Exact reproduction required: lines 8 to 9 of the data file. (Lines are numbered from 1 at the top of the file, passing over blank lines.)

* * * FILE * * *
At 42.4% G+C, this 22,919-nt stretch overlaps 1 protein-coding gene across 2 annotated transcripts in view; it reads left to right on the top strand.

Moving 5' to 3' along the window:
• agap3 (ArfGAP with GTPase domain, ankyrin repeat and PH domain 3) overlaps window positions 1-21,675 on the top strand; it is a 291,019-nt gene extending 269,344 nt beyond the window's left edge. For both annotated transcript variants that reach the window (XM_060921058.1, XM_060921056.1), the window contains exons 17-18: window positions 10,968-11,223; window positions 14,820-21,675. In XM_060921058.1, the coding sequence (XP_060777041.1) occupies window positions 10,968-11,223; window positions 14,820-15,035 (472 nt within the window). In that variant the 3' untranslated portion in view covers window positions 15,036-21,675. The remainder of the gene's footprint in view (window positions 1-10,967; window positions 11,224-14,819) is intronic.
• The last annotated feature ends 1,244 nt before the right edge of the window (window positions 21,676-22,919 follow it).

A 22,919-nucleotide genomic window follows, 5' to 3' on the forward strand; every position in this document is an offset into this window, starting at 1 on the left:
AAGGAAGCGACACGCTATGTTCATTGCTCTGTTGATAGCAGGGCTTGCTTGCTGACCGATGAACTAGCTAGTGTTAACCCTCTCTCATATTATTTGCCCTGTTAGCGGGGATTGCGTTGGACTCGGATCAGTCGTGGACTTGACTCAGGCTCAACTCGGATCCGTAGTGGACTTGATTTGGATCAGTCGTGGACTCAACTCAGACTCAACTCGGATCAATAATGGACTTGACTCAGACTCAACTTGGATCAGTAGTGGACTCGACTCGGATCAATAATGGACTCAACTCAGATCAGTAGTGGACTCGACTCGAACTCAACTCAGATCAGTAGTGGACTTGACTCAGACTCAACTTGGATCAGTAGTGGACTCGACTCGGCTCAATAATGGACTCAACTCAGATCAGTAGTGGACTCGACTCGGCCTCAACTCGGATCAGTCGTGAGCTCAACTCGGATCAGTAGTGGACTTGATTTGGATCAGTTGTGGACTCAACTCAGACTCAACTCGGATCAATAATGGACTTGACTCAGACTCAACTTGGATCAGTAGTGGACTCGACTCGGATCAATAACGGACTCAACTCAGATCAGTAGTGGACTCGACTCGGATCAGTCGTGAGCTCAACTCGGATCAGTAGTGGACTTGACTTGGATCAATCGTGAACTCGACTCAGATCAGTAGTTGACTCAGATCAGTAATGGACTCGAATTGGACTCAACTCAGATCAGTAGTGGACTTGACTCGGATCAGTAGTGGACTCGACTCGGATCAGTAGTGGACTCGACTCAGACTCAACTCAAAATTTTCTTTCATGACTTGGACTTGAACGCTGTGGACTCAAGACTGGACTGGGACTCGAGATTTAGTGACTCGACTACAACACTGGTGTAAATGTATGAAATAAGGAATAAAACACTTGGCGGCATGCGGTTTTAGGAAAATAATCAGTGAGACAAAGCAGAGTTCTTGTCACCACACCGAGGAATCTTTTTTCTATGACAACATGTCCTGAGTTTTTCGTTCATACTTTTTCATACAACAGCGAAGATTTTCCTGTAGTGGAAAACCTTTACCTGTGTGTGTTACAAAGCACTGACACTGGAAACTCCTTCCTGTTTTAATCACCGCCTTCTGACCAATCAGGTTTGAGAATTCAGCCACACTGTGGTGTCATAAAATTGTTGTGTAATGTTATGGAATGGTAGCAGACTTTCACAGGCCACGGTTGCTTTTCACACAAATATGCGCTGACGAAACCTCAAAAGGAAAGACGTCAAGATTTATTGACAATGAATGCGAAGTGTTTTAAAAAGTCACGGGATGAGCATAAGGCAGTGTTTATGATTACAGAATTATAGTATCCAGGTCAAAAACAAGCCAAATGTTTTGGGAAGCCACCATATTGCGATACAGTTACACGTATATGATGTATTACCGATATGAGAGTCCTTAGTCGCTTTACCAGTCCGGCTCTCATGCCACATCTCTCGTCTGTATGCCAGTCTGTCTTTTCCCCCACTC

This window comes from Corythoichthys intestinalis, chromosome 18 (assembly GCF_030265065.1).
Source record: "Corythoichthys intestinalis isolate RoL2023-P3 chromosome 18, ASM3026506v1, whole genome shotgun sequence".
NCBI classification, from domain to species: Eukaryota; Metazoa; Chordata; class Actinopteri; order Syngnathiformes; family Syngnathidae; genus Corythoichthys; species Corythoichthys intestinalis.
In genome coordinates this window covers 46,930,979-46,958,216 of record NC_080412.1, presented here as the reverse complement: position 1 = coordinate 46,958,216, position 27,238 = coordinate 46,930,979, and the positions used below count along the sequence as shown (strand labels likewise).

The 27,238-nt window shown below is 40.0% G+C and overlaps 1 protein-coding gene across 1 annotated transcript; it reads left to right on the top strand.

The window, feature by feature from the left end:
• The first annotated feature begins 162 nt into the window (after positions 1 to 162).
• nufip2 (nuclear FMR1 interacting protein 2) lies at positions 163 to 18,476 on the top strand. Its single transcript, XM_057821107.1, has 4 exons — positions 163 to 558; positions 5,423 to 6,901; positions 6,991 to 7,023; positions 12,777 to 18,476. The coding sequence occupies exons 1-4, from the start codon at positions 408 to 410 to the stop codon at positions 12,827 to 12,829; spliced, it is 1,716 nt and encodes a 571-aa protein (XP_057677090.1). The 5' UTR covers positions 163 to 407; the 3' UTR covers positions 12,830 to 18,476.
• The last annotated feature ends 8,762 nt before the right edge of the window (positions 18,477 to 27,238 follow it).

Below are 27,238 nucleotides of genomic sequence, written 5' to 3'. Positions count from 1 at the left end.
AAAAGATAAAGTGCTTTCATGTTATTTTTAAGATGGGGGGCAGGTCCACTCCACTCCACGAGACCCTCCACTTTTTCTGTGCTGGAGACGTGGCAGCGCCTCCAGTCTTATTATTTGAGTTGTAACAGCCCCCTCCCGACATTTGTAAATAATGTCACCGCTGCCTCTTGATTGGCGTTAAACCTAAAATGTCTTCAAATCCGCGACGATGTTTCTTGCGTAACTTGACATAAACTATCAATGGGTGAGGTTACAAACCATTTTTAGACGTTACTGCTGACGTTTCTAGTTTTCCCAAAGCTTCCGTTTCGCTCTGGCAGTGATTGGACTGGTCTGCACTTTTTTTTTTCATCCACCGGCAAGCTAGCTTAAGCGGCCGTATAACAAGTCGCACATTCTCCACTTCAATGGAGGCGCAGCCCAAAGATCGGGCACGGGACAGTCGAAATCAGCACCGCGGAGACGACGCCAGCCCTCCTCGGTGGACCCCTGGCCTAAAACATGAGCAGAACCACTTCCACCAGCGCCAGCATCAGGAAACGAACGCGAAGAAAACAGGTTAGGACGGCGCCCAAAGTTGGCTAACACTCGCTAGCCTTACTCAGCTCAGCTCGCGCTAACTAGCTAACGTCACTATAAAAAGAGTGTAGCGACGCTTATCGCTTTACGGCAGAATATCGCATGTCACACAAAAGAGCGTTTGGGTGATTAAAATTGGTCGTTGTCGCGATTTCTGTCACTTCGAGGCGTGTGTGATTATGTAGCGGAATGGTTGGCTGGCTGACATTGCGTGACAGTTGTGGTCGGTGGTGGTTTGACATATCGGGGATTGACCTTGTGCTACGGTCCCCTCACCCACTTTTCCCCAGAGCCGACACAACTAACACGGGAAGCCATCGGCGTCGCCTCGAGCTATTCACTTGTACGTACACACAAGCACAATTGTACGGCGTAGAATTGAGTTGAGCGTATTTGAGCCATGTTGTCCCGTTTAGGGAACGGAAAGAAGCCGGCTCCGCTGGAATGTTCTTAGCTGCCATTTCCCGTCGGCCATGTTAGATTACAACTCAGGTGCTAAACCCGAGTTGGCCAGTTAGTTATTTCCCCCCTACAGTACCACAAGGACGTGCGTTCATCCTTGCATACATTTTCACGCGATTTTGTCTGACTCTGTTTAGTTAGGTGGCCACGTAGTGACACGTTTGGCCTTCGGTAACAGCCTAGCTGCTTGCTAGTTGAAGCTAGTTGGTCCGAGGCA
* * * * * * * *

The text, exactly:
Source record: "Corythoichthys intestinalis isolate RoL2023-P3 chromosome 18, ASM3026506v1, whole genome shotgun sequence".
NCBI classification, from domain to species: Eukaryota; Metazoa; Chordata; class Actinopteri; order Syngnathiformes; family Syngnathidae; genus Corythoichthys; species Corythoichthys intestinalis.